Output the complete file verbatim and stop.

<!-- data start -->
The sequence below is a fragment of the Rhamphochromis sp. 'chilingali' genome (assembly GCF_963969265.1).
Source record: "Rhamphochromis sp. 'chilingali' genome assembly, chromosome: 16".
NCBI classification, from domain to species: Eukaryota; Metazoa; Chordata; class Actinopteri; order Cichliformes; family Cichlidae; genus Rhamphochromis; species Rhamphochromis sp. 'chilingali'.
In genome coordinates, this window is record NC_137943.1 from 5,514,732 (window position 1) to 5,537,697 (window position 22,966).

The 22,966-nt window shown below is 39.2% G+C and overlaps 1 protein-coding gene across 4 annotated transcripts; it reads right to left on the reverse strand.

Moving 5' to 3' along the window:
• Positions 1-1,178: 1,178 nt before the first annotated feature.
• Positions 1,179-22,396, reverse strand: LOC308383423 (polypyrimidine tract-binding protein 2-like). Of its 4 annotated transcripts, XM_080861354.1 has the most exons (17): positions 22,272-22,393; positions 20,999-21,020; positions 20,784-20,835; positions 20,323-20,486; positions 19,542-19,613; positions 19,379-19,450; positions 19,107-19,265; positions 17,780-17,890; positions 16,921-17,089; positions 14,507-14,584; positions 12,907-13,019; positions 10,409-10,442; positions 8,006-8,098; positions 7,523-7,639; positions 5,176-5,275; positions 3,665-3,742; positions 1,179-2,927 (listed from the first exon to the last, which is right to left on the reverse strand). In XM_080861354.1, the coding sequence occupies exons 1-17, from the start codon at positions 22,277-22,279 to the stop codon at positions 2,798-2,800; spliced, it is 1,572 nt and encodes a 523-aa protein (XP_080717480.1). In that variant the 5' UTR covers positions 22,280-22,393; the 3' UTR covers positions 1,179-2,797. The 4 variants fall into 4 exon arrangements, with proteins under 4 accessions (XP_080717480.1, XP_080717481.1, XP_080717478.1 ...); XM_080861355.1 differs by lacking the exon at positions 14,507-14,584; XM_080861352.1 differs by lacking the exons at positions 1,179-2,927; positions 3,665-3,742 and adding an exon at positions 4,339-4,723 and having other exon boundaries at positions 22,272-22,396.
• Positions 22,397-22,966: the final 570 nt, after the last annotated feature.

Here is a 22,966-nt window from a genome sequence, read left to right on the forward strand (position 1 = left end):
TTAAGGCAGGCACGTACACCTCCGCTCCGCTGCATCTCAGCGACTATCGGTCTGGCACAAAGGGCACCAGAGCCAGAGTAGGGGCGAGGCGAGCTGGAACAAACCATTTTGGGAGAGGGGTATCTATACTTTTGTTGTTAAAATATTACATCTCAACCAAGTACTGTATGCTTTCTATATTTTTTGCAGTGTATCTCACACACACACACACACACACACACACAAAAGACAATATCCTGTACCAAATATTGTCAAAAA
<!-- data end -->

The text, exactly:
The sequence below is a fragment of the Rhamphochromis sp. 'chilingali' genome (assembly GCF_963969265.1).
Source record: "Rhamphochromis sp. 'chilingali' genome assembly, chromosome: 16".
NCBI classification, from domain to species: Eukaryota; Metazoa; Chordata; class Actinopteri; order Cichliformes; family Cichlidae; genus Rhamphochromis; species Rhamphochromis sp. 'chilingali'.
In genome coordinates, this window is record NC_137943.1 from 5,514,732 (window position 1) to 5,537,697 (window position 22,966).

The 22,966-nt window shown below is 39.2% G+C and overlaps 1 protein-coding gene across 4 annotated transcripts; it reads right to left on the reverse strand.

Moving 5' to 3' along the window:
• Positions 1-1,178: 1,178 nt before the first annotated feature.
• Positions 1,179-22,396, reverse strand: LOC308383423 (polypyrimidine tract-binding protein 2-like). Of its 4 annotated transcripts, XM_080861354.1 has the most exons (17): positions 22,272-22,393; positions 20,999-21,020; positions 20,784-20,835; positions 20,323-20,486; positions 19,542-19,613; positions 19,379-19,450; positions 19,107-19,265; positions 17,780-17,890; positions 16,921-17,089; positions 14,507-14,584; positions 12,907-13,019; positions 10,409-10,442; positions 8,006-8,098; positions 7,523-7,639; positions 5,176-5,275; positions 3,665-3,742; positions 1,179-2,927 (listed from the first exon to the last, which is right to left on the reverse strand). In XM_080861354.1, the coding sequence occupies exons 1-17, from the start codon at positions 22,277-22,279 to the stop codon at positions 2,798-2,800; spliced, it is 1,572 nt and encodes a 523-aa protein (XP_080717480.1). In that variant the 5' UTR covers positions 22,280-22,393; the 3' UTR covers positions 1,179-2,797. The 4 variants fall into 4 exon arrangements, with proteins under 4 accessions (XP_080717480.1, XP_080717481.1, XP_080717478.1 ...); XM_080861355.1 differs by lacking the exon at positions 14,507-14,584; XM_080861352.1 differs by lacking the exons at positions 1,179-2,927; positions 3,665-3,742 and adding an exon at positions 4,339-4,723 and having other exon boundaries at positions 22,272-22,396.
• Positions 22,397-22,966: the final 570 nt, after the last annotated feature.

Here is a 22,966-nt window from a genome sequence, read left to right on the forward strand (position 1 = left end):
TTAAGGCAGGCACGTACACCTCCGCTCCGCTGCATCTCAGCGACTATCGGTCTGGCACAAAGGGCACCAGAGCCAGAGTAGGGGCGAGGCGAGCTGGAACAAACCATTTTGGGAGAGGGGTATCTATACTTTTGTTGTTAAAATATTACATCTCAACCAAGTACTGTATGCTTTCTATATTTTTTGCAGTGTATCTCACACACACACACACACACACACACACAAAAGACAATATCCTGTACCAAATATTGTCAAAAA